His colleagues can’t budge the new Pope into service, so a psychiatrist (Moretti) is called in to help, which becomes impossible with so many prying eyes at the Vatican.  A lay official (Jerzy Stuhr) has the idea to take the Pope out to see a therapist who doesn’t know his true identity, but the slippery pontiff escapes his handlers and vanishes into greater Rome.

The premise is truly inspired, the settings are handsome, and the 86-year-old Piccoli is superb in the role of a reluctant Vicar of Christ, his doubts and hopes and fears playing across his face like clouds (and recalling his role in Manoel de Oliveira’s 2001 film “I’m Going Home”).   

But Moretti fritters away his star’s fine performance amid side plots about a theatrical troupe among whom the Pope hides and a volleyball tournament which the psychiatrist organizes for the cardinals, and the human and religious drama is lost in grating frivolity.  “We Have a Pope” didn’t need to be a stone-serious film, but little is served by turning it into a farce.
    
(105 min., unrated, probably PG, Living Room Theaters) Grade: B-minus


Movies: a ravishing ‘Sea,’ quirky ‘Damsels,’ a funny ‘Goon’ and more

Reviews of this week's new releases from today's A&E.

The Deep Blue Sea.jpgTom Hiddleston and Rachel Weisz in "The Deep Blue Sea"
What a busy, eclectic weekend -- and so many reviews!  We recommend some little films:  the deeply emotional tale of heartbreak and passion "The Deep Blue Sea"; the bloody and profane hockey comedy "Goon"; and the offbeat campus comedy "Damsels in Distress."  We also like one of the big releases -- the animated "Pirates! Band of Misfits" -- but cannot recommend the Edgar Allen Poe-as-crimefighter movie "The Raven" or the rom-com "The Five-Year Engagement."  And, reliably: "Also Opening," "Indie/Arthouse" and "Levy's High Five."

Levy’s High Five, April 27 – May 3

The five films playing in Portland-area theaters that I'd soonest see again.

The Deep Blue Sea window.jpg Rachel Weisz and Tom Hiddleston in "The Deep Blue Sea"
1) “The Deep Blue Sea” Terence Davies is the finest director you’ve likely never heard of, probably because his best films -- the quiet, devastating semi-autobiographical “Distant Voices, Still Lives” and “The Long Day Closes” -- were made more than two decades ago and he’s only had one film (“The House of Mirth,” an anomaly, really) get even a modest release since.  Here, adapting Terence Rattigan’s 1952 play about a passionate woman (Rachel Weisz), her stodgy husband (Simon Russell Beale) and her unreliable lover (Tom Hiddleston), his immense, inimitable gifts for image-making and, especially, turning film into something like music are in full power.  The effect is sometimes funny, sometimes dramatic, sometimes absolutely ravishing.  Davies is a master, and this is his most accessible film.  See it.  Cinema 21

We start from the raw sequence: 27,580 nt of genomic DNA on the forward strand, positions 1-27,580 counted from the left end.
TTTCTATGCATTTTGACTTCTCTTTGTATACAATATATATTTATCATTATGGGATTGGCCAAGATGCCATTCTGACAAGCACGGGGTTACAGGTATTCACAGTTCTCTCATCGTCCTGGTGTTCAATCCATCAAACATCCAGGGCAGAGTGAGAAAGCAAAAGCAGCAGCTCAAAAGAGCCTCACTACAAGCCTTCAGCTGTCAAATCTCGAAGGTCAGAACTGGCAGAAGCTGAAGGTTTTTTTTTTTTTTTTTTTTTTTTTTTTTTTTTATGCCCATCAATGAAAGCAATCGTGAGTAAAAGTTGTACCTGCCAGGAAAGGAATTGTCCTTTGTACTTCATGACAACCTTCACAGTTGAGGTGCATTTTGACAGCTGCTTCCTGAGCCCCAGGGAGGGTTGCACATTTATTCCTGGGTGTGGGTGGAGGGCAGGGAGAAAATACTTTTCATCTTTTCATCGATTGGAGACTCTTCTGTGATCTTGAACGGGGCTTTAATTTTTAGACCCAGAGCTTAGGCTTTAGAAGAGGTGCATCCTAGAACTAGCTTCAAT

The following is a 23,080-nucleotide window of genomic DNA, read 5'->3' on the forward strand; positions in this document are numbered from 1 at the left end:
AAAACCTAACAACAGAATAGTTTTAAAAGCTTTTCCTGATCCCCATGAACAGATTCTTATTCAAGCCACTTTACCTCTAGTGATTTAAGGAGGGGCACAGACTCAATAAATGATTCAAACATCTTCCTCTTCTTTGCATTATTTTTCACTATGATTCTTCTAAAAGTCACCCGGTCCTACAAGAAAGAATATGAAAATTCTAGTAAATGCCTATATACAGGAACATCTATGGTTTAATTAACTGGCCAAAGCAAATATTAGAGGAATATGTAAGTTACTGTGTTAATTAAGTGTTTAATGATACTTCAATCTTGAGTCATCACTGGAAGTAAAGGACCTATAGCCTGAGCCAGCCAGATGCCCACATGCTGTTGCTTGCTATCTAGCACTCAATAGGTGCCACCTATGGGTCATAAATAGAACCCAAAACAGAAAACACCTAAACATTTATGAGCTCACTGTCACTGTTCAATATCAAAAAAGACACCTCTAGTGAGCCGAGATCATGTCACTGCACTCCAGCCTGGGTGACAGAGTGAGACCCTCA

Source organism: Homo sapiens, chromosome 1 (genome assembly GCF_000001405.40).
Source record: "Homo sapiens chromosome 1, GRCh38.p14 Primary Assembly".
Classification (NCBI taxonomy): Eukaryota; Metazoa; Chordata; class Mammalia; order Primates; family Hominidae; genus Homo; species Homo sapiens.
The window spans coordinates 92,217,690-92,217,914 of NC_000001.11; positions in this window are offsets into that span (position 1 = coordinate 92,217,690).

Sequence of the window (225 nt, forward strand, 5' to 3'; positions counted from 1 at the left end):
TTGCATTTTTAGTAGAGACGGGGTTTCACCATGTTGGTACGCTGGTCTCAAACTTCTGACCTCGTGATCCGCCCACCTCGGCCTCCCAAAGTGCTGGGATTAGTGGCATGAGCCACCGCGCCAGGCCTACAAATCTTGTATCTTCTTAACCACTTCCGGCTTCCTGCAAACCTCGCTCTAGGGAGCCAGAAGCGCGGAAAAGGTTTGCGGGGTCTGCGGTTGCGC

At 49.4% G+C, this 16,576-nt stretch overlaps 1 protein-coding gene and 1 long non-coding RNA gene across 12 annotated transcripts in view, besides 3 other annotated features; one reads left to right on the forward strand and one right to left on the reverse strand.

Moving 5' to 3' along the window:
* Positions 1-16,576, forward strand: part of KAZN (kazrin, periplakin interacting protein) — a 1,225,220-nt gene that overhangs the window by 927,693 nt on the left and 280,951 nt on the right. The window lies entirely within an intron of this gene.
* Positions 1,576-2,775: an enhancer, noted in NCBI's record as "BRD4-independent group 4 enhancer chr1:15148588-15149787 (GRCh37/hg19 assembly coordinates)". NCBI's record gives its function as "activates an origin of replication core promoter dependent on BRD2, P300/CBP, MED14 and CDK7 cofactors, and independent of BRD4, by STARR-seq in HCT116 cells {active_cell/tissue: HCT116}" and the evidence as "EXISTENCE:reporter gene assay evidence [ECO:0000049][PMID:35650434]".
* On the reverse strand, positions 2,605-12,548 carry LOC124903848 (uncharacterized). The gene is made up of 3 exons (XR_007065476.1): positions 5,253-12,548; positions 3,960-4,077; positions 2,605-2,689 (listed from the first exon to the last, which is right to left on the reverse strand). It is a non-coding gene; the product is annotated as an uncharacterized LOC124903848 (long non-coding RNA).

2) “Bully” An emotionally overwhelming documentary about threads of violence in our social fabric.  Focusing on five or children who’ve been tormented and abused by schoolmates, two so relentlessly that they took their own lives, documentarian Lee Hirsch advocates without the use of any talking heads, statistics or editorial posturing.  Rather, his film actually depicts everyday acts of bullying and -- worse -- the ineffective and even hurtful responses of school authorities.  At times, the pity, outrage and empathy the evokes threaten to drown you.  But there’s a hint of light, too.  At moments you might feel slightly manipulated.  But when you look into the eyes of two fathers whose sons killed themselves rather than continue to be bullied, quibbles about journalist practice vanish from your mind. Fox Tower

3) “Jiro Dreams of Sushi”  Jiro Ono is the owner of a Tokyo sushi bar with 10 seats and 3 Michelin stars, and David Gelb’s gorgeous and intimate documentary about the man and his obsession gives you an idea of how that can not only be so but be fitting.  Jiro and his two sons (bound to the chef’s apron strings, almost literally) devote untold hours of work and thought to the perfection of sushi-making, turning a sometimes makework form of cookery into indisputably high art.  At 85, the old master still works virtually every day, and the fruit of his focus is in servings of raw fish and warm rice photographed so lusciously that you can almost taste them.  A mouthwatering film:  literally.  Hollywood Theatre, Living Room Theaters

4) "The Cabin in the Woods" A slasher movie inside a horror movie of another sort inside yet another narrative, one which looks out and the audience and asks why they (that is, we) keep lining up to watch other people get slaughtered.  A group of college students head to the titular location for a weekend’s bacchanal, only to be preyed upon and killed in grisly fashion, as per the familiar genre rules.  At the same time, a group of bureaucrats/scientists in a control room manipulate the victims and their killers in the service of...something.  Director Drew Goddard and his co-writer Joss Whedon have fun in the vein of “Scream” and in the vein of “The Truman Show” -- and they come up with an intriguing theory to explain the allure of horror films as well as a (literal) hell of a climax. Bloody, funny, clever. multiple locations